WEILL, Kurt (1900-50), German-American composer whose stage works on contemporary subjects skillfully integrate advanced musical techniques with elements of popular music. Born March 2, 1900, in
Dessau, Weill studied with the composers Ferruccio Busoni and Engelbert Humperdinck. With the German poet-dramatist Bertolt Brecht he created a new form of musical theater in two satiric-didactic, musically brilliant
works, both of which won international acclaim: Die Dreigroschenoper (1928; Eng. production, The Threepenny Opera, 1954), a modern paraphrase of The Beggar's Opera (1728) by the British writer John Gay; and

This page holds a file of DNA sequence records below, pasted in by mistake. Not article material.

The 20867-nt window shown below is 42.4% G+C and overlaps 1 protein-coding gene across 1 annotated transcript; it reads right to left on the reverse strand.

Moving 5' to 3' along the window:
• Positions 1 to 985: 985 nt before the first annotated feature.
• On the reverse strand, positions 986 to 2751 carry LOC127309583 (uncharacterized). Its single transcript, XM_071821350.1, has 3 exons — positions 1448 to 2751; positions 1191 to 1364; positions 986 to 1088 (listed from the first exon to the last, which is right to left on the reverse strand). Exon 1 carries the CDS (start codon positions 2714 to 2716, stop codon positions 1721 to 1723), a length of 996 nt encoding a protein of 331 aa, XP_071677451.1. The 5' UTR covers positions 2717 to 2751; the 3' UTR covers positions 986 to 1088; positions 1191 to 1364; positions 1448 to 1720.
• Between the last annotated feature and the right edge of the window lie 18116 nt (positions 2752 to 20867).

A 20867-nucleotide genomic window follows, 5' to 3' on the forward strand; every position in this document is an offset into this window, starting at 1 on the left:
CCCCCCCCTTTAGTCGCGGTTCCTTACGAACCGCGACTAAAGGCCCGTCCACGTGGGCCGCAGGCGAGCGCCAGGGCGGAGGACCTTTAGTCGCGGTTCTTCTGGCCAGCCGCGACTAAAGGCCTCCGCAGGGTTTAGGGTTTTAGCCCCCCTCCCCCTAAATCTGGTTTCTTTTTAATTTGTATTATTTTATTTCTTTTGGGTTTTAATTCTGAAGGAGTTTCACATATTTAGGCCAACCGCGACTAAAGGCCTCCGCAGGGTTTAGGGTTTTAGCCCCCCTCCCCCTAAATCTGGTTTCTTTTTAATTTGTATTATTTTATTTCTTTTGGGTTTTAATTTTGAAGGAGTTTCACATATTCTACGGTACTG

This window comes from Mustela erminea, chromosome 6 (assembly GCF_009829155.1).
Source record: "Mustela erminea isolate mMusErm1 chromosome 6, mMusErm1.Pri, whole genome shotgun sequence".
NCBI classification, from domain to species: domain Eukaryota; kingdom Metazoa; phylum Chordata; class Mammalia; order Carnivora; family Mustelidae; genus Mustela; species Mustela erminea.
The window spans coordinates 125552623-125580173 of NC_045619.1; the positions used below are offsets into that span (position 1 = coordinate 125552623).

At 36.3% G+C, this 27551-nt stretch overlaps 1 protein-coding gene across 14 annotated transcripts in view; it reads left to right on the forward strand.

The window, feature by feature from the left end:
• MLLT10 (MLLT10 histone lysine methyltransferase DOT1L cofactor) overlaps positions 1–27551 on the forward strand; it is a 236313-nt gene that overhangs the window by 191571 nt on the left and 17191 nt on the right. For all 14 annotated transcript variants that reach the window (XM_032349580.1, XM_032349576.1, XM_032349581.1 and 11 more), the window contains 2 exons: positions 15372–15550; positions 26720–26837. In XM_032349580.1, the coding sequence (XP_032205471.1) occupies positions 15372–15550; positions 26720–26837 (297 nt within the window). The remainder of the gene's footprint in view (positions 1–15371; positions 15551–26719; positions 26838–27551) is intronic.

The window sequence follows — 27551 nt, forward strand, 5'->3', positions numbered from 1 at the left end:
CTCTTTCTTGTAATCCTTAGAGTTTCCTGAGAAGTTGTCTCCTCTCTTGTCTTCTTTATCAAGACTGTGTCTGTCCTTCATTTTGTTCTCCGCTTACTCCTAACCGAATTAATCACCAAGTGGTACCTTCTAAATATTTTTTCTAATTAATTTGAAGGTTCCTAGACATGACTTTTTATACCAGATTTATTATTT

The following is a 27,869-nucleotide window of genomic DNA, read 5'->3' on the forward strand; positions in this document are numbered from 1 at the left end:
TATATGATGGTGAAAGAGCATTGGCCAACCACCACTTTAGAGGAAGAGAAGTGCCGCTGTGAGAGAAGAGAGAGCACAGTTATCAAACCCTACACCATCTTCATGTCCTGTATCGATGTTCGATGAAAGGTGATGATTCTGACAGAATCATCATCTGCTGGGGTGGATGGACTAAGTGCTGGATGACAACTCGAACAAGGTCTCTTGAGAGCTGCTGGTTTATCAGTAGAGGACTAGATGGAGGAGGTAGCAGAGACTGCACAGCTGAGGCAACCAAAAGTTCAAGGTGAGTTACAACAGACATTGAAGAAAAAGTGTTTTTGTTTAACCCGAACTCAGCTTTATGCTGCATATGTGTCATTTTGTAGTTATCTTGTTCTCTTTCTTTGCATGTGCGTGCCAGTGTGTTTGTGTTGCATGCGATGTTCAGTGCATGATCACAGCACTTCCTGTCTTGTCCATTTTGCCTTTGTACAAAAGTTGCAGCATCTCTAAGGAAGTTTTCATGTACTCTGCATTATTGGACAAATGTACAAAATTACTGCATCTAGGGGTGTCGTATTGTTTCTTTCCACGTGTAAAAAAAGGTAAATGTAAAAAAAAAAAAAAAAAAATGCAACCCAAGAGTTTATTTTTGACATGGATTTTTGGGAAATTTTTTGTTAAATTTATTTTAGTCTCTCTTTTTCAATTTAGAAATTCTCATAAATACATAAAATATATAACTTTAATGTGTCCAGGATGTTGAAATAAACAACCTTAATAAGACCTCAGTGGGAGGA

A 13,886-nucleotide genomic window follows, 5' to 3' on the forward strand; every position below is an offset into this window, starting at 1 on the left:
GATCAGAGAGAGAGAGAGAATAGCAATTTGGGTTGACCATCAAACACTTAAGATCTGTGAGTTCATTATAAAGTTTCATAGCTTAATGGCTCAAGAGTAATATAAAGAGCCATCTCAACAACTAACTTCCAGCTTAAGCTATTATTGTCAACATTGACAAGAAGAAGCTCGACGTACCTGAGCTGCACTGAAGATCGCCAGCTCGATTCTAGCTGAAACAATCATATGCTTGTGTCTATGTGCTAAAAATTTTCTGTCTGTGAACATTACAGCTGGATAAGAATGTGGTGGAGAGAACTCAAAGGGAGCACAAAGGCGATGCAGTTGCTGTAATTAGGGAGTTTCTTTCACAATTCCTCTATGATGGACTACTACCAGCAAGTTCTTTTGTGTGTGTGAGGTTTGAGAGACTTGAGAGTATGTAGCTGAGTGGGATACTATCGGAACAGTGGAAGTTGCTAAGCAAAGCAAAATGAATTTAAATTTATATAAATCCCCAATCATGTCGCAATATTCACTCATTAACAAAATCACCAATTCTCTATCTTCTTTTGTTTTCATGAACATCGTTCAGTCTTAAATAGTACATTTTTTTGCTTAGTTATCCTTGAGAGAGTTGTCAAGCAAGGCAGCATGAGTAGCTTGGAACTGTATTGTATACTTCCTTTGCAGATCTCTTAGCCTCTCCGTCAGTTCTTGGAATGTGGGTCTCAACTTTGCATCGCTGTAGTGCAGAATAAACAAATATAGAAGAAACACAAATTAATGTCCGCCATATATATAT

Aufsteig und Fall der Stadt Mahagonny
(1929; Eng. production, Mahagonny, 1970). Weill's works were banned as subversive in Germany, and he went with his wife, the actor Lotte Lenya (1898-1981), first to Paris (1933-35) and then to the U.S. (1935). For the Broadway musical theater he composed
Knickerbocker Holiday (1938), Lady in the Dark (1941), and One Touch of Venus (1943). His other works include Street Scene (1947), Lost in the Stars (1949), and the folk opera
Down in the Valley (1948). Weill died in New York City on April 3, 1950.